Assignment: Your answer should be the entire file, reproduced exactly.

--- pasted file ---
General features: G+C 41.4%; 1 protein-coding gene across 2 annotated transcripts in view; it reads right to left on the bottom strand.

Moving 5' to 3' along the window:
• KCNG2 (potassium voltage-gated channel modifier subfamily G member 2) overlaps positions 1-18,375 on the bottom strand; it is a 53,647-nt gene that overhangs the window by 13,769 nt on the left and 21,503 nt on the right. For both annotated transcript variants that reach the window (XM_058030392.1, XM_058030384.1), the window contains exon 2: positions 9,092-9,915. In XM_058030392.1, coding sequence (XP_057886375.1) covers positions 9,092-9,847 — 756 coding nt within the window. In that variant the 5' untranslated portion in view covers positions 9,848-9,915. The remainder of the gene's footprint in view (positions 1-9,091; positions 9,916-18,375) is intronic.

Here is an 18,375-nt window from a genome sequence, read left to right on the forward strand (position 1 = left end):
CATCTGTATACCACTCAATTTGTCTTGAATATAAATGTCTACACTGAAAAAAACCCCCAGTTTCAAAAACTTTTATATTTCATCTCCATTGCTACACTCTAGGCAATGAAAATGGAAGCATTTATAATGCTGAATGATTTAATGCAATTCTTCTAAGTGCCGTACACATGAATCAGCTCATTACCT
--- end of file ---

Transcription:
General features: G+C 41.4%; 1 protein-coding gene across 2 annotated transcripts in view; it reads right to left on the bottom strand.

Moving 5' to 3' along the window:
• KCNG2 (potassium voltage-gated channel modifier subfamily G member 2) overlaps positions 1-18,375 on the bottom strand; it is a 53,647-nt gene that overhangs the window by 13,769 nt on the left and 21,503 nt on the right. For both annotated transcript variants that reach the window (XM_058030392.1, XM_058030384.1), the window contains exon 2: positions 9,092-9,915. In XM_058030392.1, coding sequence (XP_057886375.1) covers positions 9,092-9,847 — 756 coding nt within the window. In that variant the 5' untranslated portion in view covers positions 9,848-9,915. The remainder of the gene's footprint in view (positions 1-9,091; positions 9,916-18,375) is intronic.

Here is an 18,375-nt window from a genome sequence, read left to right on the forward strand (position 1 = left end):
CATCTGTATACCACTCAATTTGTCTTGAATATAAATGTCTACACTGAAAAAAACCCCCAGTTTCAAAAACTTTTATATTTCATCTCCATTGCTACACTCTAGGCAATGAAAATGGAAGCATTTATAATGCTGAATGATTTAATGCAATTCTTCTAAGTGCCGTACACATGAATCAGCTCATTACCT